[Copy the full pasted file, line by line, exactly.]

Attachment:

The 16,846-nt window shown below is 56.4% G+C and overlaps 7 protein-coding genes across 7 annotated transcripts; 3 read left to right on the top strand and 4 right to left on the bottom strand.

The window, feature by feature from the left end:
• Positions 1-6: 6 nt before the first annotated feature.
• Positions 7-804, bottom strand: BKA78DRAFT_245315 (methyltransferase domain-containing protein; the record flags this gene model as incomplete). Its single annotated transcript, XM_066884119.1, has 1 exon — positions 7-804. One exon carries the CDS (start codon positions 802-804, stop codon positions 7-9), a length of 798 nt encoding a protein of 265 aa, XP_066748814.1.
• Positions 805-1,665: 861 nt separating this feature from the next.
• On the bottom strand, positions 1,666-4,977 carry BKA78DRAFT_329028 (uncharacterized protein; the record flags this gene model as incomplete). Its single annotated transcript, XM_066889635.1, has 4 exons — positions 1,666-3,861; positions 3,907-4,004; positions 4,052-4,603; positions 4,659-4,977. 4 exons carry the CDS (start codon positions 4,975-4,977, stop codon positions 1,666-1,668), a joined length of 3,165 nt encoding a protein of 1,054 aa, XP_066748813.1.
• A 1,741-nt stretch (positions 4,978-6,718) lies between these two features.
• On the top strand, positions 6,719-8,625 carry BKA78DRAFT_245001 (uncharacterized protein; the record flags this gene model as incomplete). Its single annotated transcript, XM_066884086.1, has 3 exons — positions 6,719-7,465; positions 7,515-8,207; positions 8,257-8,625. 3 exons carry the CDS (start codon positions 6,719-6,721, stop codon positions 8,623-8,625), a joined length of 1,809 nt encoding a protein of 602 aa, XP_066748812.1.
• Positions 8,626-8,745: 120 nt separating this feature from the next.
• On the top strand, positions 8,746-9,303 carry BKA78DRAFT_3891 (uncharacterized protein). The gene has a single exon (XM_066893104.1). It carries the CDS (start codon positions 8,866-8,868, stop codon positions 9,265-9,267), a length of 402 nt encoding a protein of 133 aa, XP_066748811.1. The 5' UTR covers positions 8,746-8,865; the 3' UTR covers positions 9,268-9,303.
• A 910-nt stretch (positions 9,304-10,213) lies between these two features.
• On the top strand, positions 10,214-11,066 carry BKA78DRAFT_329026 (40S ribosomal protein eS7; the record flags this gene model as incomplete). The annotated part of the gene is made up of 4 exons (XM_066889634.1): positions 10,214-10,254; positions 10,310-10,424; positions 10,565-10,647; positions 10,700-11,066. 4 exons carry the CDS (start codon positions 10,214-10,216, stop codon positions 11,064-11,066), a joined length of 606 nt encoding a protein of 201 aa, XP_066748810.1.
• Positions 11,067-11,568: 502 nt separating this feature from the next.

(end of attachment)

The 16,846-nt window shown below is 56.4% G+C and overlaps 7 protein-coding genes across 7 annotated transcripts; 3 read left to right on the top strand and 4 right to left on the bottom strand.

The window, feature by feature from the left end:
• Positions 1-6: 6 nt before the first annotated feature.
• Positions 7-804, bottom strand: BKA78DRAFT_245315 (methyltransferase domain-containing protein; the record flags this gene model as incomplete). Its single annotated transcript, XM_066884119.1, has 1 exon — positions 7-804. One exon carries the CDS (start codon positions 802-804, stop codon positions 7-9), a length of 798 nt encoding a protein of 265 aa, XP_066748814.1.
• Positions 805-1,665: 861 nt separating this feature from the next.
• On the bottom strand, positions 1,666-4,977 carry BKA78DRAFT_329028 (uncharacterized protein; the record flags this gene model as incomplete). Its single annotated transcript, XM_066889635.1, has 4 exons — positions 1,666-3,861; positions 3,907-4,004; positions 4,052-4,603; positions 4,659-4,977. 4 exons carry the CDS (start codon positions 4,975-4,977, stop codon positions 1,666-1,668), a joined length of 3,165 nt encoding a protein of 1,054 aa, XP_066748813.1.
• A 1,741-nt stretch (positions 4,978-6,718) lies between these two features.
• On the top strand, positions 6,719-8,625 carry BKA78DRAFT_245001 (uncharacterized protein; the record flags this gene model as incomplete). Its single annotated transcript, XM_066884086.1, has 3 exons — positions 6,719-7,465; positions 7,515-8,207; positions 8,257-8,625. 3 exons carry the CDS (start codon positions 6,719-6,721, stop codon positions 8,623-8,625), a joined length of 1,809 nt encoding a protein of 602 aa, XP_066748812.1.
• Positions 8,626-8,745: 120 nt separating this feature from the next.
• On the top strand, positions 8,746-9,303 carry BKA78DRAFT_3891 (uncharacterized protein). The gene has a single exon (XM_066893104.1). It carries the CDS (start codon positions 8,866-8,868, stop codon positions 9,265-9,267), a length of 402 nt encoding a protein of 133 aa, XP_066748811.1. The 5' UTR covers positions 8,746-8,865; the 3' UTR covers positions 9,268-9,303.
• A 910-nt stretch (positions 9,304-10,213) lies between these two features.
• On the top strand, positions 10,214-11,066 carry BKA78DRAFT_329026 (40S ribosomal protein eS7; the record flags this gene model as incomplete). The annotated part of the gene is made up of 4 exons (XM_066889634.1): positions 10,214-10,254; positions 10,310-10,424; positions 10,565-10,647; positions 10,700-11,066. 4 exons carry the CDS (start codon positions 10,214-10,216, stop codon positions 11,064-11,066), a joined length of 606 nt encoding a protein of 201 aa, XP_066748810.1.
• Positions 11,067-11,568: 502 nt separating this feature from the next.